Following last week’s mid-nineties nostalgia with the arrival of Bruce Guthrie’s touring revival of Rent, Nottingham Playhouse hosts another twentieth-anniversary tour, this time of Ayub Khan Din’s beloved East is East. It’s a very different kind of time capsule, with its evocation of 1970s Salford terraces, chip shops, and families of eight cramped into three double-beds. But the warmth and chaos of the Khans, juggling inter-generational conflict and a range of identities (religious, ethnic, national), remains fresh, its careful balance of farcical comedy and shocking drama offering a far more complex picture of modern Britain than many that have followed.
The play is here seen through the prism of Viraj Juneja’s Sajit, the kid of the family who hasn’t taken his anorak off for over a year because “when it’s done up, I’m not here”. An orange backdrop frames the set, attempting to evoke the child’s-eye view of a boy watching the world from inside his parka, and scene changes involve Sajit jumping off the set and playing his own lonely games, always watching as the set rotates. These sequences drag on, in part owing to the slowest revolve in the world, but serve to present the play as a series of vignettes, all put together by Sajit’s disjointed logic.
The plot is, by and large, immaterial. George (Kammy Darweish), the family patriarch, wrestles to get his family to respect him, his religion and their Pakistani origins, spurred on by news updates of the conflict in Kashmir. He organises Sajit’s circumcision and arranges for two of his older sons, Abdul (Simon Rivers) and Tariq (Omar Malik), to be married off to a wealthier man’s daughters. But it’s the family that matters, and the real arc here is the adjustment of the family dynamic.
George’s absolutist stance on his children or wife talking back to him leads to some horrible moments of domestic abuse, with both his wife Ella (Vicky Entwistle) and Saleem (Raj Bajaj; the third youngest son, an art college student) coming in for beatings when they attempt to change George’s mind on the arranged marriages. By the end of the play, following a gloriously disastrous visit from Abdul and Tariq’s prospective father-in-law (Rez Kabir), Ella and her children seem to have finally thrown off the yoke and established their own right to self-determination.
Suba Das’ production isn’t perfect. The desperately slow scene changes lengthen the running time by aeons, the emphasis placed on Sajit’s physical sequences is repetitive and adds nothing to the production’s purpose, and the more puerile humour (especially the final line) is tonally jarring. But Das has an extraordinary eye for the interpersonal dynamics of the family. When the younger Khans are hanging out together, whether messing around or debating how to resist their father, East is East is simply joyous.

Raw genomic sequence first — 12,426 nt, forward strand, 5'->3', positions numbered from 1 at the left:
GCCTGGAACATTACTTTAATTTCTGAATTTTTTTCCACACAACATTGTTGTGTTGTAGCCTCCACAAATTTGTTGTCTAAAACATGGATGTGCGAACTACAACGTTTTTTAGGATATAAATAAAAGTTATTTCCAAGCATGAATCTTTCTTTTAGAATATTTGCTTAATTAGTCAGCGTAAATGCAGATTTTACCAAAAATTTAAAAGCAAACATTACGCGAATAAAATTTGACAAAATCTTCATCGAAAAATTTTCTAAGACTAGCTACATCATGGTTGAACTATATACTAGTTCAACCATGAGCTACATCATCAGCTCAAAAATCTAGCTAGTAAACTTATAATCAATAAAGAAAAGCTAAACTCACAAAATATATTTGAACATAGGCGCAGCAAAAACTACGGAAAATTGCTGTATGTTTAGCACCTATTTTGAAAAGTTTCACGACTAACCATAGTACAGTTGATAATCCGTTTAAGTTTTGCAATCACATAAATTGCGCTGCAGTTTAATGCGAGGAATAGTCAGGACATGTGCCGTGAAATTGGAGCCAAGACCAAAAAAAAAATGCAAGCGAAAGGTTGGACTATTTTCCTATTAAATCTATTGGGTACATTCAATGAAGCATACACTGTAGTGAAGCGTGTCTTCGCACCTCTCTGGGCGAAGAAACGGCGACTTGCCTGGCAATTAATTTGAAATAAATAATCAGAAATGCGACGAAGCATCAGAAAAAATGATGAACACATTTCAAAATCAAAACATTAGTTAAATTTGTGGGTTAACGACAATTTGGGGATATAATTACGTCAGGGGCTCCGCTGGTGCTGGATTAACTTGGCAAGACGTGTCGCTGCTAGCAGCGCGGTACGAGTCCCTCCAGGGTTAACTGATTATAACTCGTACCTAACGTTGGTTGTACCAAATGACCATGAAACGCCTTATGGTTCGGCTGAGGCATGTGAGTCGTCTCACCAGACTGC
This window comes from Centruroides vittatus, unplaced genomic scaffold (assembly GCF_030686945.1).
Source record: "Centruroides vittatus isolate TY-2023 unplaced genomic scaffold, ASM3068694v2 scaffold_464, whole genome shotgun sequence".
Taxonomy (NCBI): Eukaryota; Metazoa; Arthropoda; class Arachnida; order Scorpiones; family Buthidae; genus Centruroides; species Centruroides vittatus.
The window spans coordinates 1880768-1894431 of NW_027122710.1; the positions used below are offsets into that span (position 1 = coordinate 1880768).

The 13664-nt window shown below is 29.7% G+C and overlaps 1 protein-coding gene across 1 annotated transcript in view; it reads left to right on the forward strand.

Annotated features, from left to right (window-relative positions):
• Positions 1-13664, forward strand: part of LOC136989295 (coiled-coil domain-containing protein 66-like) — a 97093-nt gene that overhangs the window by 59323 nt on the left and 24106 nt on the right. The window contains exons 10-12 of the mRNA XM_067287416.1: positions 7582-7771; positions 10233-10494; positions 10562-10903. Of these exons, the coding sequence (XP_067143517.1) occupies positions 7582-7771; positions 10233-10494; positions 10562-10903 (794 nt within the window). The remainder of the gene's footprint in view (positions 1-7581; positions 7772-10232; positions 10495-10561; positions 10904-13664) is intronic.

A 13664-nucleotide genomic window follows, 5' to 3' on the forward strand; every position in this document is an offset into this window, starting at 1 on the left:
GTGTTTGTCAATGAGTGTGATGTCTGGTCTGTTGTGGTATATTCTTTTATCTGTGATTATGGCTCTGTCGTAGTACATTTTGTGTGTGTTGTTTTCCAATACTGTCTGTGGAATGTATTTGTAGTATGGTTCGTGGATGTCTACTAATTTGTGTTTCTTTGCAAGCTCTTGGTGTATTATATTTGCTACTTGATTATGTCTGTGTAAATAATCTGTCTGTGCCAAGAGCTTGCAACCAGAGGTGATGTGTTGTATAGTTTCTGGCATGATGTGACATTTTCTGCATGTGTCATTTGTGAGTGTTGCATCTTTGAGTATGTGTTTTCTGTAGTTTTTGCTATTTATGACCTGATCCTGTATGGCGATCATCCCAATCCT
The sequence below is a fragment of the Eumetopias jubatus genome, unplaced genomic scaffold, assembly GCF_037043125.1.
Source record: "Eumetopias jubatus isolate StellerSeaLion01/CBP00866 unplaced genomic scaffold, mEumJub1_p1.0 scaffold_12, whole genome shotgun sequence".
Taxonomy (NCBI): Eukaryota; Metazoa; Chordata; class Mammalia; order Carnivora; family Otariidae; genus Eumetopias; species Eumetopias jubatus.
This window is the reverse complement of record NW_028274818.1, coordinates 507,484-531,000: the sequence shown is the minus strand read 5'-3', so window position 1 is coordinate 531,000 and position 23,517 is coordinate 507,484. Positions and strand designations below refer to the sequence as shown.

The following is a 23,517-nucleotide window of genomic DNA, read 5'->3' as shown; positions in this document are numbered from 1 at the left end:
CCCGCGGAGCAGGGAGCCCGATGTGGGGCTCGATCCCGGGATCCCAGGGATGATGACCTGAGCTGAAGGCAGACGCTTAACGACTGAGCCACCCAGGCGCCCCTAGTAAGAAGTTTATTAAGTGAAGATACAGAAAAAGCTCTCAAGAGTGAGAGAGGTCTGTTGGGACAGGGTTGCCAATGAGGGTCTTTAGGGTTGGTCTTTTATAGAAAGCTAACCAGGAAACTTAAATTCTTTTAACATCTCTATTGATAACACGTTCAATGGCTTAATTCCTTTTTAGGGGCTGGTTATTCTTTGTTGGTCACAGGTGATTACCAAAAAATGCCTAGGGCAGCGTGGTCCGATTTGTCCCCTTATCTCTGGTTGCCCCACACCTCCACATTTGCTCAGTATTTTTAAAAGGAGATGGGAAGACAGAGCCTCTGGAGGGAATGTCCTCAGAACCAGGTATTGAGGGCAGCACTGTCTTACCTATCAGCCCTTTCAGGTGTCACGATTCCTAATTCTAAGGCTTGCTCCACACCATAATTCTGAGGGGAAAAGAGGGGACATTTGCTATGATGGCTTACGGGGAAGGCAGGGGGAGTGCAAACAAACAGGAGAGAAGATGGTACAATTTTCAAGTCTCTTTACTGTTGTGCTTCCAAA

The standout is the “gobshite” Meenah (Sabrina Sandhu), whose sarcastic irreverence and blunt backchat are consistently hysterical, but all of the siblings shine in truth. Everyone has their moments: Maneer’s (Deven Modha) petty transference of his own bullying onto his little brother contrasts with his eloquent defence of his religion to his older brothers; Tariq’s initial role as the family rebel gives way to an empathic, vulnerable side; Abdul gradually comes into focus as the family’s protector. If I have one complaint, it’s that Das and Bajaj play Saleem – whose beating transforms him from the most reasonable to the most confrontational of the youngsters – much too angrily at the end of the play, stealing too much of the focus from Abdul’s emergent authority.
But it’s the central relationship, between Entwistle’s Ella and Darweish’s George, that holds the family and the play together. While Entwistle’s performance is deliberately broad (building up to the shoutier-than-shouty climax when she chucks the patronising Mr Shah out of her home), her warmth and humour come across in her chats with her best friend and in her tired but committed recital of her family’s names as she tries to get them out of bed. She is the heart and soul of the family, and deeply in love with George.
George, by contrast, is a terrifying monster. In a moving early scene, the kids flee from the family chip shop when they hear him approaching and, on finding an empty shop, George puts his head on the counter and weeps. It’s a beautifully unexpected moment, and Darweish does wonders with George’s vulnerabilities. Most crucially for a play that can be difficult to stomach in its depiction of domestic violence, Entwistle and Darweish sell Ella and George as a couple who are truly in love. The family is badly broken, but the conflicted ways in which every member tries to make it work are genuinely moving.
What George does in this play to his family is unforgiveable, and difficult to watch. But East is East isn’t about how family should be, but how family is. And amid the penis and foreskin jokes, the creative insults and the “dirty” art projects, the subtle beauty of this surprisingly sensitive production is in watching everyone find their own kind of peace with the family they’ve got, if not the family they want.
East Is East is at Nottingham Playhouse until June 10th. For more details, click here.